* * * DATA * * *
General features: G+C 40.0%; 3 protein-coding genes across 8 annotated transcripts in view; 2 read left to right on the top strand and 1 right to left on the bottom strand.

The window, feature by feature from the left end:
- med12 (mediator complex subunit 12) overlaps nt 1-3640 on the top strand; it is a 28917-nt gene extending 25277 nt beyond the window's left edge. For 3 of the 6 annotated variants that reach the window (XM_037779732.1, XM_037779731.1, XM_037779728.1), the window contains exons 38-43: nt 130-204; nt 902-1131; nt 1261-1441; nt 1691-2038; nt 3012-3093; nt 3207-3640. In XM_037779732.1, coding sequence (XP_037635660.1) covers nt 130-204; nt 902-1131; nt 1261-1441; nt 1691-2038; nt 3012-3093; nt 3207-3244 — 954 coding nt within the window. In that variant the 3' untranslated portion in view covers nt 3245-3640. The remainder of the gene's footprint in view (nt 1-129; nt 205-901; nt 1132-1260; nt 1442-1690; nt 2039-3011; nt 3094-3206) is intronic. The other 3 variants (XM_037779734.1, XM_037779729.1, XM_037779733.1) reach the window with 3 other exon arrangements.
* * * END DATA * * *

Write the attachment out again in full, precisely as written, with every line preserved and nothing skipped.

General features: G+C 40.0%; 3 protein-coding genes across 8 annotated transcripts in view; 2 read left to right on the top strand and 1 right to left on the bottom strand.

The window, feature by feature from the left end:
- med12 (mediator complex subunit 12) overlaps nt 1-3640 on the top strand; it is a 28917-nt gene extending 25277 nt beyond the window's left edge. For 3 of the 6 annotated variants that reach the window (XM_037779732.1, XM_037779731.1, XM_037779728.1), the window contains exons 38-43: nt 130-204; nt 902-1131; nt 1261-1441; nt 1691-2038; nt 3012-3093; nt 3207-3640. In XM_037779732.1, coding sequence (XP_037635660.1) covers nt 130-204; nt 902-1131; nt 1261-1441; nt 1691-2038; nt 3012-3093; nt 3207-3244 — 954 coding nt within the window. In that variant the 3' untranslated portion in view covers nt 3245-3640. The remainder of the gene's footprint in view (nt 1-129; nt 205-901; nt 1132-1260; nt 1442-1690; nt 2039-3011; nt 3094-3206) is intronic. The other 3 variants (XM_037779734.1, XM_037779729.1, XM_037779733.1) reach the window with 3 other exon arrangements.